The US Justice Department has filed a lawsuit over the state of Idaho's "near-absolute" ban on abortion. The department argues the ban violates federal law.
The United States on Tuesday sued the state of Idaho over a law that imposes a “near-absolute ban” on abortion.
The filing also sought to block the state from prosecuting or disciplining doctors.
The US Justice Department argues that the ban would criminalize doctors who provide medically necessary treatment that is protected under federal law.
The department argues that the law would force doctors to violate the Emergency Medical Treatment and Labor Act.
The federal government brought the suit with the goal of invalidating Idaho’s “criminal prohibition on providing abortions as applied to women suffering medical emergencies,” Attorney General Merrick Garland said.
“Idaho’s law would make it a criminal offense for doctors to provide the emergency medical treatment that federal law requires,” Garland said.
The lawsuit also alleges that the state law interferes with the US’ agreements with hospitals under the Medicare program that provides healthcare to seniors.
In June, the US Supreme Court overturned Roe v. Wade, allowing states to impose restrictions on abortion. Republican-dominated legislatures throughout the country are now seeking to further restrict the procedure or even prohibit it entirely.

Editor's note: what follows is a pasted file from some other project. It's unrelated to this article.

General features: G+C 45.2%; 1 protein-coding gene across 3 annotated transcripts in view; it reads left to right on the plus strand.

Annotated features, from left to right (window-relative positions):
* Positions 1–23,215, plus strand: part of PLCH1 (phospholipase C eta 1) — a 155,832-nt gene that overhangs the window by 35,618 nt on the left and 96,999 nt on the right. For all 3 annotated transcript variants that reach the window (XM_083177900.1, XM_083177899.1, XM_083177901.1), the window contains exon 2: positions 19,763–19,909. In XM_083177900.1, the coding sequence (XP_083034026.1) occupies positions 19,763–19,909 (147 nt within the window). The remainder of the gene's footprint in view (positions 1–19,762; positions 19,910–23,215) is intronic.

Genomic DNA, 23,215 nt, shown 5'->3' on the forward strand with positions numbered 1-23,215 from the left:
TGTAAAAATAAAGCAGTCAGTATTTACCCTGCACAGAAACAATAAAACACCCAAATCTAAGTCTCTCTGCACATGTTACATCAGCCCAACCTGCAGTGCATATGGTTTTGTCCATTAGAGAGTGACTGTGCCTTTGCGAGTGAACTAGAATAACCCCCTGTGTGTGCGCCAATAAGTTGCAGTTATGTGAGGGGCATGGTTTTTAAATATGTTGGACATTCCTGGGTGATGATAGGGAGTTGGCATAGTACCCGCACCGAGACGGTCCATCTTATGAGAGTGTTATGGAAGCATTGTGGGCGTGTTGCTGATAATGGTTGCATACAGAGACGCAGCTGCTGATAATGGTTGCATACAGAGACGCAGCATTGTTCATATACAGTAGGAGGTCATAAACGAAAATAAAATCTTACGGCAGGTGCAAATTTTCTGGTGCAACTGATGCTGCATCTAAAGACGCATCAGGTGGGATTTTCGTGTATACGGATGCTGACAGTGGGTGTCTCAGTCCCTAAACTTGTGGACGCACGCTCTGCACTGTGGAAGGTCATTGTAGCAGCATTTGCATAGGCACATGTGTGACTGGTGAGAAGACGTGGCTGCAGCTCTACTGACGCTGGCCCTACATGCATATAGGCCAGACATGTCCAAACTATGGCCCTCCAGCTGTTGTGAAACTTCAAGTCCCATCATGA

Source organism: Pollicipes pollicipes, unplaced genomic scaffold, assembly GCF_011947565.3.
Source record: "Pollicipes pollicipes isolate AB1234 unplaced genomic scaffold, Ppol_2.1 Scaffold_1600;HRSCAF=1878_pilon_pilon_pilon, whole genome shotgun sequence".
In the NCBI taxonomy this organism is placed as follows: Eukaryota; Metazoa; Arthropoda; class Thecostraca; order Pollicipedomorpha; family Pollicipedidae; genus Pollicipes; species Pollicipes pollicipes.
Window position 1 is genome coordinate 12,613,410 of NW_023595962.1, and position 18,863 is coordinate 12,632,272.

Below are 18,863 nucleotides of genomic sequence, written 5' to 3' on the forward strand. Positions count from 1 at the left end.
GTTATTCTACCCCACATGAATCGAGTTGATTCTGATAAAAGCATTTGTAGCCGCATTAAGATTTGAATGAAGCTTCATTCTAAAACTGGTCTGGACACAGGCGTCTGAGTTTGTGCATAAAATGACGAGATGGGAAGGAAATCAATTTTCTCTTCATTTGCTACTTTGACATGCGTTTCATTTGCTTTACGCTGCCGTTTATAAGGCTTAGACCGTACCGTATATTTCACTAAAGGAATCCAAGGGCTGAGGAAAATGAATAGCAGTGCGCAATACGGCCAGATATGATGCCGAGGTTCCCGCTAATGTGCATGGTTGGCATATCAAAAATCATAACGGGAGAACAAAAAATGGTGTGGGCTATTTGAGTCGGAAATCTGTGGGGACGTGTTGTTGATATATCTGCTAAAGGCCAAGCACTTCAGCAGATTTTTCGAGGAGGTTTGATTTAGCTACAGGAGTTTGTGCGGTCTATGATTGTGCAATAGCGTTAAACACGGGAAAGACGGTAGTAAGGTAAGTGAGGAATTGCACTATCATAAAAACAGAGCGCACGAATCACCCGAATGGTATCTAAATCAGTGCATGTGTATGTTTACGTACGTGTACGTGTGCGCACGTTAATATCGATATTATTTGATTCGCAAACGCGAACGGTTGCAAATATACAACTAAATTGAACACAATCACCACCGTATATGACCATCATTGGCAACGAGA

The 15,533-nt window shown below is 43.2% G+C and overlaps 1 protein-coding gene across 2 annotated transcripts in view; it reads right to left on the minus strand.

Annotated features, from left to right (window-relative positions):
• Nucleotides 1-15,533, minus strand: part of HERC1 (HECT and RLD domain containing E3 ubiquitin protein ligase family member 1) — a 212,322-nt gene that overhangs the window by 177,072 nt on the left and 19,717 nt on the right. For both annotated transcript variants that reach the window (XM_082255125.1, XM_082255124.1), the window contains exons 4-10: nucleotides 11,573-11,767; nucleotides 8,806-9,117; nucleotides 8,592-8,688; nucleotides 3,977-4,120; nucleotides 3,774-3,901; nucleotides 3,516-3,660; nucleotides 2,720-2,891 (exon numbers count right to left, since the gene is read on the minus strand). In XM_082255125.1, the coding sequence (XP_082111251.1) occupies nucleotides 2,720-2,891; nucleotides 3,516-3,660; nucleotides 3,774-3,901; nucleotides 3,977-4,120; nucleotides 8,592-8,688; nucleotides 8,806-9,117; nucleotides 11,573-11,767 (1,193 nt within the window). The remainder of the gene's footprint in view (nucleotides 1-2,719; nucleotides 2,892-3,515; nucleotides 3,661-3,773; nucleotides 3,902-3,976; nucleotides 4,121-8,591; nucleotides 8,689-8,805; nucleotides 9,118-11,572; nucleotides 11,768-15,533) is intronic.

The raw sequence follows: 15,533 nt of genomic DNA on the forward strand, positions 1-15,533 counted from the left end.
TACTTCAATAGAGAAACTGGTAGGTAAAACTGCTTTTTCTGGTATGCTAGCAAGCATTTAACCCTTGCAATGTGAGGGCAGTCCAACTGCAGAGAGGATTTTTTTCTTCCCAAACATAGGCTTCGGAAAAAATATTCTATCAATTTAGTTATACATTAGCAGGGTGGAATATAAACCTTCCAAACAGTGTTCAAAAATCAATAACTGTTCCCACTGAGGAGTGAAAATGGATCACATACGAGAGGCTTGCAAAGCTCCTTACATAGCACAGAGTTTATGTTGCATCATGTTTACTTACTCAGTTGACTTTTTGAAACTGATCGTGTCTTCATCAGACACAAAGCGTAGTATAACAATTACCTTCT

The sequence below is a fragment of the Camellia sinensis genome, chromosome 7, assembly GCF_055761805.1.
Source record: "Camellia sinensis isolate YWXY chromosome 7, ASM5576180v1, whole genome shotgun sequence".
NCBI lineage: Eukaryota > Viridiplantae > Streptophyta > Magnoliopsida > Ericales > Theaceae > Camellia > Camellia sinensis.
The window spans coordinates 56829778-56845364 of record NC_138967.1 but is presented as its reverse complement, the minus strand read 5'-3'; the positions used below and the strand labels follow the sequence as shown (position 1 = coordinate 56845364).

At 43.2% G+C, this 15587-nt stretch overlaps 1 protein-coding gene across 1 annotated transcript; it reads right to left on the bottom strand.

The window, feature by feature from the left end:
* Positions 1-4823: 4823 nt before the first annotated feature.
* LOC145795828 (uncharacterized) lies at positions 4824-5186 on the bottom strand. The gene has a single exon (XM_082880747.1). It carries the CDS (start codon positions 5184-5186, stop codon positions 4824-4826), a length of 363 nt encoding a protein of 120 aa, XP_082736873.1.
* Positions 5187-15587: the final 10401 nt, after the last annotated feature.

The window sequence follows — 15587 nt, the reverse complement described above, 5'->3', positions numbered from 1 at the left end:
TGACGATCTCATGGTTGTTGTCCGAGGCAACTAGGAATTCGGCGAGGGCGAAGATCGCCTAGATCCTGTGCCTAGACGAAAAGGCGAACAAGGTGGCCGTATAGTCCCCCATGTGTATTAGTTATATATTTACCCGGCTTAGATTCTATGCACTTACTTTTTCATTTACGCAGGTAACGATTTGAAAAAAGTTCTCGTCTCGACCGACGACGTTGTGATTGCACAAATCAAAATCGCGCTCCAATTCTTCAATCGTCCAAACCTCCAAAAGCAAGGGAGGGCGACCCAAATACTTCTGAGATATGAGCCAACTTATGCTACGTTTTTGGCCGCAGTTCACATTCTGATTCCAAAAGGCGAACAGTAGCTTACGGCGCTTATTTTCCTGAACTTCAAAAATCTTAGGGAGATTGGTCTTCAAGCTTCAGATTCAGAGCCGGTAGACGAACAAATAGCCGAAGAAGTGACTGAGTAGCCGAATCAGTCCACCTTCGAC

Idaho’s abortion ban is a “trigger” law, enacted in March but only coming into effect following the Supreme Court’s decision. 12 other states have trigger laws on the books.
The law is based on Texas’ six-week abortion ban, which prohibits the procedure before many women know they are pregnant and allows private citizens to sue abortion providers.
“Under the Idaho law, once effective, any state or local prosecutor can subject a physician to indictment, arrest, and prosecution merely by showing that an abortion has been performed, without regard to the circumstances,” the Department of Justice said.
“The law then puts the burden on the physician to prove an `affirmative defense’ at trial.”
Also on Tuesday, voters Kansas went to the polls to decide on whether to remove the right to abortion from the state’s constitution.
sdi/aw (AP, Reuters)